What Grief May Come…

It’s been three months (plus some change) since my last post. I won’t even bother apologizing.

In retrospect I should’ve committed to making posts every three months. I’d have been more successful with this commitment to log my grief, which is like wearing your heart on your sleeve. This venture is much more emotional work than I had thought it would be. Some nights I pull my post up and just stare at the screen, by then baby is sleeping next to me, feeling her warm little body on my side, her breathing under my hand, and I just…draw a blank for what to share. Grief is so…unpredictable.

Life has been happening, as it so often does. The baby is almost nine months old. The boy turned 14! The oldest child moved to Wisconsin and has returned home. This Southern summer heat has crept in and made things slow down, tremendously. I have been struggling on the highs and lows of this grief rollercoaster. It is kind of reassuring when you can reframe the way you look at grief and think of it more as a cyclical event. There’s no great expectations that it’ll be over and you’ll magically be fixed, or grow into the new grief that has become you.

I now have new clear examples of how holding on to unresolved emotional trauma and grief can trigger a domino effect of upheaval in other parts of your life, in your mind, body, spirit, and social life. One clear example is with my current health situation. As many readers know, I have cancer. I have been struggling with uterine cancer, now it has spread, or we believe it has spread and I have a mammogram scheduled for the lump that had been in my breast during pregnancy. I also have a colonoscopy coming up this week. I know, without a shadow of a doubt, that processing the grief from my mother’s death triggered my C-PTSD, anxiety, and every health issue simmering under the surface of ‘I’m okay’ is going to come boiling over. I have now been diagnosed with hypertension II and have been put on a new medication. This is a family gift and was triggered during pregnancy, I’m sure it also has some association with the Makena Injections they gave me. They claimed my adverse reaction was rare, but then denied all of my symptoms. It’s so very frustrating to be silenced and go unheard with medical care. This is something I have experienced my entire life. My mother handed me the knowledge about the consequences of holding on to unresolved emotions for too long, she taught me how those ghosts can haunt you into an early grave. Then she herself departed. It was summer of 2000, we were in California. There’s a beautiful spot that overlooks the Golden Gate Bridge and as the wind whipped through our hair she asked me if I was still angry. I had just learned of my pregnancy. Today, I am still angry. It’s roots have become so deep I don’t fully understand how to cut it out of me. The deeper I dig into this grief, the more I release, and the more vulnerable I feel. And maybe that’s just part of this process, to become vulnerable and there’s still a sense of fear, but also calmness and humility.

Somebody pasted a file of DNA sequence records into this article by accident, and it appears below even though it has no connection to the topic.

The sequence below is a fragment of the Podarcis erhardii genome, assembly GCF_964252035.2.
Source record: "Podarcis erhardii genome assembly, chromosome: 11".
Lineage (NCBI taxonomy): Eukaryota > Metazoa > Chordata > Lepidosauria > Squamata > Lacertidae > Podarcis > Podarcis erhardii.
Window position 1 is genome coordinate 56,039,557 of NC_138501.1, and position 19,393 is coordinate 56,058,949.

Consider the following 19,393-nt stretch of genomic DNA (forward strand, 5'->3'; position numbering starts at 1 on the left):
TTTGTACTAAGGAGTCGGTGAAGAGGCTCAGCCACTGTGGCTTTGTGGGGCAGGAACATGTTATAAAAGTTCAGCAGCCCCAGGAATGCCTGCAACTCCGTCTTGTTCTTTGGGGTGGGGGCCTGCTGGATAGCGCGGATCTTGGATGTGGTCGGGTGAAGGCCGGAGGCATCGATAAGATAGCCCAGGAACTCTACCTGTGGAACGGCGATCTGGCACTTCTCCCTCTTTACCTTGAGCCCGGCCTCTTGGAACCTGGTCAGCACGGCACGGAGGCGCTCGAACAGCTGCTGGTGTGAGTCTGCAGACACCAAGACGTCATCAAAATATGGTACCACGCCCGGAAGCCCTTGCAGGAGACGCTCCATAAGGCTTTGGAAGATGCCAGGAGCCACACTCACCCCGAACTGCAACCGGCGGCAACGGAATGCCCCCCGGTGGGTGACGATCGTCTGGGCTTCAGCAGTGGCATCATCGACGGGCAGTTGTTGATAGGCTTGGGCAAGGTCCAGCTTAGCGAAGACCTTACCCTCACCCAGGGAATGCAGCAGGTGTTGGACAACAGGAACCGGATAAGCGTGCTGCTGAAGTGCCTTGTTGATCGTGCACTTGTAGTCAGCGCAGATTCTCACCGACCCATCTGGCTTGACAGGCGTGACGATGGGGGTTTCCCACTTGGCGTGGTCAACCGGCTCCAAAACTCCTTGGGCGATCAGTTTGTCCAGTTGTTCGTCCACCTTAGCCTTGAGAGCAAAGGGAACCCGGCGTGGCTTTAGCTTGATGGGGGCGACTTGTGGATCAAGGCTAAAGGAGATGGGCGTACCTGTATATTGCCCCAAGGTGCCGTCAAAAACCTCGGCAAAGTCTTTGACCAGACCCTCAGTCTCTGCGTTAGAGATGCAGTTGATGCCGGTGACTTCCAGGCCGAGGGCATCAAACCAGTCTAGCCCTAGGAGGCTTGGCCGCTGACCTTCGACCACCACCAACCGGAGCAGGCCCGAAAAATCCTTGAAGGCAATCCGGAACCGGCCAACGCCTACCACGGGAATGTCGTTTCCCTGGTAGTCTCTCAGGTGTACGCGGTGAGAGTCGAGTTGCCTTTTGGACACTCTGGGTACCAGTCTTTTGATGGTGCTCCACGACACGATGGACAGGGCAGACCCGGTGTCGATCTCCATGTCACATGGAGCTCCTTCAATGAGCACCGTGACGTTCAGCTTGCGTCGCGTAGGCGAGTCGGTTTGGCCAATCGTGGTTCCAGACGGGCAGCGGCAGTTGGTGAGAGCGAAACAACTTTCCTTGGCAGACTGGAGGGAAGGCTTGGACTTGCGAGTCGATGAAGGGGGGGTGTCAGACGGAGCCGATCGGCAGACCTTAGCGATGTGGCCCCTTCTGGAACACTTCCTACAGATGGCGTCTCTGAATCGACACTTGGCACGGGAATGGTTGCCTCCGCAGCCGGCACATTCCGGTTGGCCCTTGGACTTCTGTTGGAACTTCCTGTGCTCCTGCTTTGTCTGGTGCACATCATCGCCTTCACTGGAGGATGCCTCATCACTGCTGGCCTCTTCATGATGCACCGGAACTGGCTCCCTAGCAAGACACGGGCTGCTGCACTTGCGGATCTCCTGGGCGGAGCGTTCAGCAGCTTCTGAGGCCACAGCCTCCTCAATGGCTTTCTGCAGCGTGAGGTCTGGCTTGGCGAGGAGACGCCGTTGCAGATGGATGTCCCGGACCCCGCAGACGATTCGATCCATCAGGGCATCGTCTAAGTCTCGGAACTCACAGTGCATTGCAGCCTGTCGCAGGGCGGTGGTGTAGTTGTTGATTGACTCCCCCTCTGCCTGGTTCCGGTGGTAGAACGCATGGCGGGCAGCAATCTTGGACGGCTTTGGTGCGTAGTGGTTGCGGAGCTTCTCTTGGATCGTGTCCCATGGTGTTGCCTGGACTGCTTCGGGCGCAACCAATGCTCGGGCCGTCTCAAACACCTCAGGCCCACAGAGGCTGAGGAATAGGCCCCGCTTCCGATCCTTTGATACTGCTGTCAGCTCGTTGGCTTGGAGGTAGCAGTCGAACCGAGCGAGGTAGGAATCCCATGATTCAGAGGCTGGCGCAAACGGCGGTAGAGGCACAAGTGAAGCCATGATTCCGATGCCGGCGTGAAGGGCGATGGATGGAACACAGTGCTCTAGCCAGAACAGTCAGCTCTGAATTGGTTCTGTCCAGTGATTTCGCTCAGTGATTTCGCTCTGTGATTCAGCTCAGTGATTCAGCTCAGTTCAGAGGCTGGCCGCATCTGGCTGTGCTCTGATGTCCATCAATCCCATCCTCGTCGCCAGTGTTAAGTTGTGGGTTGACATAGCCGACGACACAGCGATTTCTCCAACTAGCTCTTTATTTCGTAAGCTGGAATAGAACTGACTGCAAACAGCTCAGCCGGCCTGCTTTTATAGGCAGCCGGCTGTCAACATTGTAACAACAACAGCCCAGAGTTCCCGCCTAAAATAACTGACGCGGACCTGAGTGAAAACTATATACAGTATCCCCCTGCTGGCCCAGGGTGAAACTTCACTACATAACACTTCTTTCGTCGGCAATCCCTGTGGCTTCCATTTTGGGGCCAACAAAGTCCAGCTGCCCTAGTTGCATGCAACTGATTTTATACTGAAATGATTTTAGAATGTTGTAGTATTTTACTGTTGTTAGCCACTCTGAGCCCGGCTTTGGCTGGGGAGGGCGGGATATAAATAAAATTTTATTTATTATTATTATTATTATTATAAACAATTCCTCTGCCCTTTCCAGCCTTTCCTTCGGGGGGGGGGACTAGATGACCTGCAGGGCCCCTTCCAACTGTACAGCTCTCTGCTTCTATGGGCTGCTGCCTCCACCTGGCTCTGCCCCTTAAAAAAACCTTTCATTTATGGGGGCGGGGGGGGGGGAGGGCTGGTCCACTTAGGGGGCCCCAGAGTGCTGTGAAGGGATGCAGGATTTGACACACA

I’ve also been having wickedly vivid nightmares. Several months ago, in May I was in Northern Virginia, just miles down the road from the hospital where my mom died. I was staying at the house where her ashes are still living, tucked away on a shelf. I went to bed late and woke up in my dream. I dreamt of a preemptive attempt to soothe and calm the baby. Still groggy and eyes full of sleep, I quietly slipped out of bed to make a bottle. I came from the bedroom (the last bedroom my mom ever slept in, outside of the hospital), around the corner to the open living room/dining room layout, and there, through the darkness, back stiff, head cocked to the side, my mom. But not my mom. She was a shadowy wisp, ghostly and ghastly. Empty eye sockets, staring me down. I stopped dead, mid-step. Then I woke up. In bed. Baby was stirring, I checked my phone for the time and it was just after four in the morning. I quietly slipped out of bed to make a bottle, turning every light on as I went, scared my nightmare was going to grab me from behind. I drove back home to Southeastern Virginia haunted by memories of my mom. Sometimes, as a joke I would call her mother, and she was answer, “yesssssss, daaaaaarling” and then Coraline came out and I was like…mom, that’s what I picture is the other you. She disagreed and said the other her was much worse than I could ever dream up. I’ve been haunted by that nightmare since. I’ve discussed with my youngest brother, my Aunties, my partner, and my oldest daughter. It’s funny how we torture ourselves with grief. It’s also funny how spirit world responds to questions we’re too scared to ever ask.